Will this finally come out in 2016? Let’s hope so. A long-promised endeavour, Jim Woodring’s Frank In the 3rd Dimension promises to scour the dreamy depths of your subconscious. Armed with “the most artistically-crafted” 3D layering ever, I’m both excited and queasily nervous about the mind-popping potentiality of this book.

GARDEN OF FLESH (Fantagraphics, July): 
Gilbert Hernandez’s “sexually explicit” retelling of The Bible, from Adam and Eve to Noah’s Ark, is a tantalising prospect. Creator of some of the most energetic, enthusiastic sex in comics, Gilbert’s possibly blasphemous effort will no doubt humanise his mythic cast in far greater fashion than your old Sunday school lessons. Hernandez looks to remain as prolific as ever in 2016, with Girl Crazy from Dark Horse, the second volume of Maria M and new Love and Rockets: New Stories also on the way, but Garden of Flesh seems poised to be a unique standout in his massive body of work.

But wait! The sexy theological interpretations continue with Chester Brown’s latest work, an examination of prostitution in the bible that beats Beto Hernandez to the publication punch by three short months. I’m a big fan of Chester’s work and this will likely create more prudish furore than any other comic this year as the author logically and with great care “reassesses the Christian moral code.” Can’t wait.

It’s here! It’s finally here! The holy grail of uncollected US mainstream comics glory, Master of Kung Fu gets to surrender that particular title as it gets ready to sit on shelves everywhere in a series of four big omnibus editions. A highlight of 1970s Marvel, a decade stacked with classics, MOKF is regarded by many, to this day, as being one of the greatest comics ever. Give it some time as there are some initial teething problems, but once writer Doug Moench and artist Paul Gulacy (and later Gene Day) get going, you are in for a treat, brothers and sisters of the four-colour form. Bust out those nunchucks in anticipation…

THE COMPLETE CREPAX (Fantagraphics, March): 
 Ten, count ‘em, ten English volumes of work by the late, great Italian master, Guido Crepax, finally start rolling out in 2016. As is typical of Fantagraphics there have been delays, which are annoying but going by the publisher’s track record usually lead to superior production. The dreamy, the erotic and the psychedelic collide in Crepax’s work over pages of incredibly complex and cinematic layout. A true legend and an influence on so many (Paul Pope amongst them), Crepax may finally get the recognition he deserves thanks to these big, lavish books.

TETRIS: THE GAMES PEOPLE PLAY (First Second, October): 
Box Brown follows up his amazing biography of Andre The Giant with the biography of a game, Tetris, and those who put it together. There’s still not a lot of information floating around about this, but any Brown is good Brown (so to speak) and I’m curious to see, from a page layout standpoint alone, just what the author has up his sleeve. This one’s going to be a crowd-pleaser and a potential crossover hit.

Grant Morrison and Yanick Paquette’s spiced-up Wonder Woman origin arrives after a period of significant gestation. Paying homage to WW creator, William Moulton Marston, Wonder Woman: Earth One promises a return to the kinkiness of early Wonder Woman married to the powerful feminism one expects in a 2016 story featuring the most famous of super heroines.

GIGANTO MAXIA (Dark Horse, February): 
From Kentaro Miura, the creator of the beloved Berserk, comes Giganto Maxia, a manga set in a ruined earth and featuring a gladiator, a mystic and a titan on a quest. Expect lovingly-crafted action and monsters ahoy and a rollicking good read.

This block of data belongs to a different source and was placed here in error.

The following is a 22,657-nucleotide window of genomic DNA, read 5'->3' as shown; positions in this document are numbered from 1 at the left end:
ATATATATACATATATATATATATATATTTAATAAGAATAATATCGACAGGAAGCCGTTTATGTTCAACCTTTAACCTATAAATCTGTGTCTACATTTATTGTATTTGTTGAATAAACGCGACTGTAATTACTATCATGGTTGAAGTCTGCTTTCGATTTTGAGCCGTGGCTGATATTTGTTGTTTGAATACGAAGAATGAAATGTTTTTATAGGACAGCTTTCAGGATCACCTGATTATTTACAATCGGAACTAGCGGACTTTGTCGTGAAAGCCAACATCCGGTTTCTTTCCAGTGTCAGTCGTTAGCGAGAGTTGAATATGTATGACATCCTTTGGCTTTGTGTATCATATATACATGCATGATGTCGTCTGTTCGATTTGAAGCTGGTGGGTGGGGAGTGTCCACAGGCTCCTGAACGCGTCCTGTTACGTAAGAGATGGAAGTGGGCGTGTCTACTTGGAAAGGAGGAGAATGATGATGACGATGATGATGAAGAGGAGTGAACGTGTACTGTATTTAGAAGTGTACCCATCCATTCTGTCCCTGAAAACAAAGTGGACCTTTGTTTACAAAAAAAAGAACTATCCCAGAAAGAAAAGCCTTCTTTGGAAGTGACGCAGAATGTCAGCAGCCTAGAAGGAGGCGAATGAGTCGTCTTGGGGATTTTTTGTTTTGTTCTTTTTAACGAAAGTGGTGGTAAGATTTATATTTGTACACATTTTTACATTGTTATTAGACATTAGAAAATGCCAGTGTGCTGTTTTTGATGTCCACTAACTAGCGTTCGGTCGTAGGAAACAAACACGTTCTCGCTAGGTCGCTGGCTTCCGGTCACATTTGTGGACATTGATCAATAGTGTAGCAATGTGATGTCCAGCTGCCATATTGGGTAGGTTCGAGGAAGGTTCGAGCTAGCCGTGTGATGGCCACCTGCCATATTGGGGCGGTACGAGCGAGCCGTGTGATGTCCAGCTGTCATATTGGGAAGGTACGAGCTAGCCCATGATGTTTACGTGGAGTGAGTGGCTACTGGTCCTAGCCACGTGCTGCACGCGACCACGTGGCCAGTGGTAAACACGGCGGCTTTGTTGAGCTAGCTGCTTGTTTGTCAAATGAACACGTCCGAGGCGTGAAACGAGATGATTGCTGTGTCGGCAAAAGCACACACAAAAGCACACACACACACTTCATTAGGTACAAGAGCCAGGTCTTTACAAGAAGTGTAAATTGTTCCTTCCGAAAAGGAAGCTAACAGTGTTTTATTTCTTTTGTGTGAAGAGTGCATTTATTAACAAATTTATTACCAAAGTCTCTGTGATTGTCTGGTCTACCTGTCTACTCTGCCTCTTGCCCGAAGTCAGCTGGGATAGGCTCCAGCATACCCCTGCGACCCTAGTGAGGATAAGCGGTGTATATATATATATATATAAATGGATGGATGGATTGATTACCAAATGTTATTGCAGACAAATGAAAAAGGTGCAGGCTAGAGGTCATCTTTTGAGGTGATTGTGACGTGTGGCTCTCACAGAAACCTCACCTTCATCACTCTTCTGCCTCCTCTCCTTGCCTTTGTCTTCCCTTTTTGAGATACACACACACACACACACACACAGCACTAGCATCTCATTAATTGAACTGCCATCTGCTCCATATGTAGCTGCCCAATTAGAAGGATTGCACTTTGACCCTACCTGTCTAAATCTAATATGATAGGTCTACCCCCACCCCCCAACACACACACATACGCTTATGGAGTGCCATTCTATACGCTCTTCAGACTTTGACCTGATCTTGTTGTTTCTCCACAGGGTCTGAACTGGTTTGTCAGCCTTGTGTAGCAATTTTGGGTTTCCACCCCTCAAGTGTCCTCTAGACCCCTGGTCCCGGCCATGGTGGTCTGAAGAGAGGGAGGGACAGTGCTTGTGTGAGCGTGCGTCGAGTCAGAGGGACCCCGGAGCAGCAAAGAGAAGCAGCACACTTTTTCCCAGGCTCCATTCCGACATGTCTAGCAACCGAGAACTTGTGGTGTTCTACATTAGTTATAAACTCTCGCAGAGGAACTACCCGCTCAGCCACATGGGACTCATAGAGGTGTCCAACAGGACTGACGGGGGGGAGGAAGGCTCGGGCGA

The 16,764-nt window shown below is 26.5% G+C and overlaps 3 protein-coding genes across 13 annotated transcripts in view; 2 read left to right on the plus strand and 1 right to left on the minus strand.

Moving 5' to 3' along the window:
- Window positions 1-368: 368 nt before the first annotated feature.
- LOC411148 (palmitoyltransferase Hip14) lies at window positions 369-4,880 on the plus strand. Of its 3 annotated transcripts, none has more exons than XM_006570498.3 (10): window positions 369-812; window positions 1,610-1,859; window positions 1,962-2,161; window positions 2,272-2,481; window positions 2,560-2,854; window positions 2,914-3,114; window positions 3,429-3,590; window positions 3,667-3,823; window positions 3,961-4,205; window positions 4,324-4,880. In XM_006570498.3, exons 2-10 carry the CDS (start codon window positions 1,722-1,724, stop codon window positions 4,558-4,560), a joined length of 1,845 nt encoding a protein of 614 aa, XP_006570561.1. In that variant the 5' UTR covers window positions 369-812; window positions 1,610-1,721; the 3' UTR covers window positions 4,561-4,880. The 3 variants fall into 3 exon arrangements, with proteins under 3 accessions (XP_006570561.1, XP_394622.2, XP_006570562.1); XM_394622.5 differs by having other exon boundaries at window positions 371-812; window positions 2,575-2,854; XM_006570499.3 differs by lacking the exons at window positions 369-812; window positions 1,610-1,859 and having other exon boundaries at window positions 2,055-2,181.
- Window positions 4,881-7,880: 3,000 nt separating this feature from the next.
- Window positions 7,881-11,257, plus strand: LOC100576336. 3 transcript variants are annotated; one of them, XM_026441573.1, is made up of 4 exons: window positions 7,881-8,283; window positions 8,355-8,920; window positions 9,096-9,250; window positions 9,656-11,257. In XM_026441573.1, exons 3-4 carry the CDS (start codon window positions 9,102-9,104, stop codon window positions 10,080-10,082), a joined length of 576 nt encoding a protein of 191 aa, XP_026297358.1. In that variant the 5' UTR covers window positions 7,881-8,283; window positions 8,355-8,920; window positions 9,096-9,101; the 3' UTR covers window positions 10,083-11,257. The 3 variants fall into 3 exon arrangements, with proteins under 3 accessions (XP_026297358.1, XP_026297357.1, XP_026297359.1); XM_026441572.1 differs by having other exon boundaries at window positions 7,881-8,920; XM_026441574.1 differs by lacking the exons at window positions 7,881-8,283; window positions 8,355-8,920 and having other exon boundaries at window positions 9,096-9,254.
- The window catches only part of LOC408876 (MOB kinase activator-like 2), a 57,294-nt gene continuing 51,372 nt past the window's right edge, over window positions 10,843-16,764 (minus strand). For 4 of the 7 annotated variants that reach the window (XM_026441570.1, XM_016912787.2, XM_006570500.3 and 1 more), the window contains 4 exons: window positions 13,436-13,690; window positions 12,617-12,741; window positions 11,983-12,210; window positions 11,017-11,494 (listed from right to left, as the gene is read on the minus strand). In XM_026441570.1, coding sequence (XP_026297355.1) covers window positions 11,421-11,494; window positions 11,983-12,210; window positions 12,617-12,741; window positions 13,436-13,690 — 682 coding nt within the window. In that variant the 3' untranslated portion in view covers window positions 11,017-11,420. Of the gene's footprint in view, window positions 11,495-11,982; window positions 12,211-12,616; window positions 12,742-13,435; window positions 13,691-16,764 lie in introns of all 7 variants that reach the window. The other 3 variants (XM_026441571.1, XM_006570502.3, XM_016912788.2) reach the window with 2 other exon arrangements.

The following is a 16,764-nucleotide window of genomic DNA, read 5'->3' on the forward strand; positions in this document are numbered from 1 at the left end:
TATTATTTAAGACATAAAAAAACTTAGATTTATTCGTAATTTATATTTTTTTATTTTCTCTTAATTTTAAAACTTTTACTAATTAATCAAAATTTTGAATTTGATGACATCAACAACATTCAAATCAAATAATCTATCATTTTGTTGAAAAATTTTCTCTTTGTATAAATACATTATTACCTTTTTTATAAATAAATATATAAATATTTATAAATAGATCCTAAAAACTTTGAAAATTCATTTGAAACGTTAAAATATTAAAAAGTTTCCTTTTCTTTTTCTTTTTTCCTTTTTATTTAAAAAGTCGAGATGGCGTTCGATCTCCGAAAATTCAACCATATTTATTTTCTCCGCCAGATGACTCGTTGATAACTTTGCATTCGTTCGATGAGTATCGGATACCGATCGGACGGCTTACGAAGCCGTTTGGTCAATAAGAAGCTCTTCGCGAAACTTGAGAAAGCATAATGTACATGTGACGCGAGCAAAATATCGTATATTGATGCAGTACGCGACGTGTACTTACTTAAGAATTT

BEVERLY (D&Q, January): 
I love a good skewering of suburban existence and that’s what Nick Drnaso promises with Beverly, a graphic novel of interconnected shorts compared already to Dan Clowes and Junot Diaz in style. With layout recalling Chris Ware’s multi-panelled pages, Drnaso’swork is simple and striking. A debut to watch.

It wouldn’t be one of these columns without a Druillet plug, so here you go. More Lone Sloane madness from Philippe Druillet finally back in print thanks to Titan, whose oversized hardcover editions of this material are tremendous facsimiles of the original French albums of the 60s-70s. Expect mind-bending spreads of space, entropy, existentialism and violence that are at once intricate but basic, beautiful but ugly.

By Ze Burnay

Young Melvin loves smoking and heavy metal and as such is considered a bit of a burn out even at 14 years of age. Living with his Aunt Betty, Melvin awakens from nightmare with the instruction to “follow the light.” Spotting a light on a nearby hill, Melvin does indeed follow it all the way through a spooky forested area to a dilapidated old house. Inside is a demonic shrine which, naturally, Melvin thinks is pretty cool. Stumbling upon a coven of evil witches, Melvin finds himself drawn into a conflict bigger than he can comprehend. Armed with the mystical gauntlet of Longbeard, Melvin must take an active role in an ancient supernatural war.

A heavy metal hero’s journey, Ze Burnay’s Witch Gauntlet seems destined for an eventual print collection and with its assortment of demonic wolves, black metal baddies, goofy Lovecraftianisms, cursing and blood, is a fine way to spend a few minutes every week waiting for Burnay to upload new pages.


Treated with the kind of lavish respect that “David Bowie Is” received, this incredible exhibition showcasing Crepax’s Valentina comics (and numerous adaptations into other media) proves, once again, that when it comes to treating our beloved artform with the seriousness of high art, those Euros have the rest of us beat.

Take a virtual tour through this amazing exhibition in preparation for The Complete Crepax.

Love your comics.

Cameron Ashley spends a lot of time writing comics and other things you’ll likely never read. He’s the chief editor and co-publisher of Crime Factory ( You can reach him @cjamesashley on Twitter.